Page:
Mónica Guzmán is a Sunday columnist for The Seattle Times and a weekly columnist for GeekWire, covering issues in digital life.
She emcees Ignite Seattle, a popular grab bag and community fueled speaker series, leads the Western Washington Chapter of the Society of Professional Journalists as board president, serves on the National Advisory Board of the Poynter Institute for Media Studies and in 2012 joined the Seattle hub of the World Economic Forum’s Global Shapers Community.
A juror for the 2014 Pulitzer Prizes, Mónica contributed the closing chapter, “Community As an End,” to the 2013 book “The New Ethics of Journalism: Principles for the 21st Century” and is assisting the American Press Institute with a newsroom innovation project.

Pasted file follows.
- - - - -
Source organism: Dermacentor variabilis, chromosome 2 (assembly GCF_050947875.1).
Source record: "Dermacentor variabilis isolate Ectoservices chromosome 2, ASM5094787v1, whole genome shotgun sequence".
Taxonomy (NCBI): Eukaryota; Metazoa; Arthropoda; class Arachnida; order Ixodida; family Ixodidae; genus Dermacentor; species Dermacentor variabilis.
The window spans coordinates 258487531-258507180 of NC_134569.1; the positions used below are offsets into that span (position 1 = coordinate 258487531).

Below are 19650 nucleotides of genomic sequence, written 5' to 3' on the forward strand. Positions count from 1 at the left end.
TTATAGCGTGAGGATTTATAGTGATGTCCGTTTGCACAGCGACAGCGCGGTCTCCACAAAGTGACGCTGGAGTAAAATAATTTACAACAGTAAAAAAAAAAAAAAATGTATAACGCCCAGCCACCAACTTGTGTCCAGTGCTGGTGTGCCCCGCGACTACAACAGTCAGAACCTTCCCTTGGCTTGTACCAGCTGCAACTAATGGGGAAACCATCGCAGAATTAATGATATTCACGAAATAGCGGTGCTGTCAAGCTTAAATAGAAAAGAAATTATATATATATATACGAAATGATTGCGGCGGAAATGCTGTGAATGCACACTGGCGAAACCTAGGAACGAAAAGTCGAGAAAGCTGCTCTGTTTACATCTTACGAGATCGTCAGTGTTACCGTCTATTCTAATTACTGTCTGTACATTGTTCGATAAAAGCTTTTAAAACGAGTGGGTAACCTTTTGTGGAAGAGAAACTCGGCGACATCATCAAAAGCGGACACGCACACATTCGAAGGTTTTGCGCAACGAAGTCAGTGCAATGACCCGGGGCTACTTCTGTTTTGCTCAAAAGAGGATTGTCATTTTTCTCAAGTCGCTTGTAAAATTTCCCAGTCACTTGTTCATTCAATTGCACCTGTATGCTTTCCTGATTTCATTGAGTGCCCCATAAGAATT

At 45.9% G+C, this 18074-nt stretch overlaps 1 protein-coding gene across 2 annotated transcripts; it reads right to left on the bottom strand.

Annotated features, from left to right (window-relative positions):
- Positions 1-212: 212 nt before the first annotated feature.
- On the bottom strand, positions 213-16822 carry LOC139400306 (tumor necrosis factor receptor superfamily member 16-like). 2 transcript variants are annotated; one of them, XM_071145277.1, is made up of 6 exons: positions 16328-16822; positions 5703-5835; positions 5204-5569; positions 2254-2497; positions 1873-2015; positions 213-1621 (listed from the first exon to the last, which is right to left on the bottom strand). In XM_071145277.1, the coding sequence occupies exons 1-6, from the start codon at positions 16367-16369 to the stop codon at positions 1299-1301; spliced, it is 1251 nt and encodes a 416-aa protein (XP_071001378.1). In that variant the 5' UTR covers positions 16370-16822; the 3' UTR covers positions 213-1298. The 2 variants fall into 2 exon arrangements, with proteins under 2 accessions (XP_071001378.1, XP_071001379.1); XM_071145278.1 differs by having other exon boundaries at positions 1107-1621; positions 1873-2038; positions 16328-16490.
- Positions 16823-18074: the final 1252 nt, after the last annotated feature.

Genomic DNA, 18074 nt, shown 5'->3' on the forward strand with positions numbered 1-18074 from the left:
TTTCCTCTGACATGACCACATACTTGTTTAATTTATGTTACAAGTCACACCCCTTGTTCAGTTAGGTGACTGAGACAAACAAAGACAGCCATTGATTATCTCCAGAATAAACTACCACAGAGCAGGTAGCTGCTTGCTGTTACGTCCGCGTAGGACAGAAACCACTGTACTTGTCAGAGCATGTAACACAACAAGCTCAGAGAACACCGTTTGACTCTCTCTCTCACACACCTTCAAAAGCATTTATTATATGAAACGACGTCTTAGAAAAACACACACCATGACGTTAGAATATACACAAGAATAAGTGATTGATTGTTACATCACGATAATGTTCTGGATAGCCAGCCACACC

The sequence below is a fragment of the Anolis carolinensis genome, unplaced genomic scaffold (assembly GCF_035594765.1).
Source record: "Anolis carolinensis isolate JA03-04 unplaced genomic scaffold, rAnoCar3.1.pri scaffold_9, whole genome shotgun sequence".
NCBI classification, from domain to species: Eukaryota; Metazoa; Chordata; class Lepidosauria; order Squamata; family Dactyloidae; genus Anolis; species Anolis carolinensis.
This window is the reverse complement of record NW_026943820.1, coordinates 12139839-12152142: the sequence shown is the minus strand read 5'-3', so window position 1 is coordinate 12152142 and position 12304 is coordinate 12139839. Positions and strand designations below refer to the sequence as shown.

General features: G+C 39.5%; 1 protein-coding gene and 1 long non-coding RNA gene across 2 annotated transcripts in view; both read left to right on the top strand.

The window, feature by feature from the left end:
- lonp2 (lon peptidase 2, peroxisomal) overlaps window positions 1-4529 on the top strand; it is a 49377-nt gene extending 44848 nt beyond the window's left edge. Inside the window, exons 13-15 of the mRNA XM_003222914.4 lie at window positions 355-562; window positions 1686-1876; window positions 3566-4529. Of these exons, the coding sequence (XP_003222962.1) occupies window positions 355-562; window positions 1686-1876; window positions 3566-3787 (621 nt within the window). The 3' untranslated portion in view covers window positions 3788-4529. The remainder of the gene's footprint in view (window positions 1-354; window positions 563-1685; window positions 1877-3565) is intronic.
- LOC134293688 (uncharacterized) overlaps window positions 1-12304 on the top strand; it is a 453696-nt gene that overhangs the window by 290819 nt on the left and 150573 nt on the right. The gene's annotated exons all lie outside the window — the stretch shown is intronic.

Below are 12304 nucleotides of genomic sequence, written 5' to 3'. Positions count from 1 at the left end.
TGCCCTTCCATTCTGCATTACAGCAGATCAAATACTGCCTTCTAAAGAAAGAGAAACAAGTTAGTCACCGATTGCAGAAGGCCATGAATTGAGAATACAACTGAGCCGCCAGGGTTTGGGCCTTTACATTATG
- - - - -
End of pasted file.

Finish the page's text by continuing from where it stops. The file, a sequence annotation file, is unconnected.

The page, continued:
Sarah Milstein is CEO and co-founder, with Eric Ries, of Lean Startup Productions, a media company that teaches people how to build and scale high-risk startups. She is also co-author, with Tim O'Reilly, of The Twitter Book, and she writes regularly about race, gender and merit-based decision making. Her career has spanned the tech and media sectors, including hosting influential conferences like Web 2.0 Expo and Tools of Change for Publishing (TOC). During the first wave of the commercial Internet, she was a regular freelance contributor to The New York Times, among other outlets. Before that, she founded Just Food’s CSA in NYC program and helped children’s musician Laurie Berkner launch her record label.
She blogs at Dogs and Shoes, contributes to other sites, and splits her time between New York and San Francisco. She holds an MBA from UC Berkeley's Haas School of Business and a BA from Rutgers University. Bonus fact: She was the 21st user of Twitter.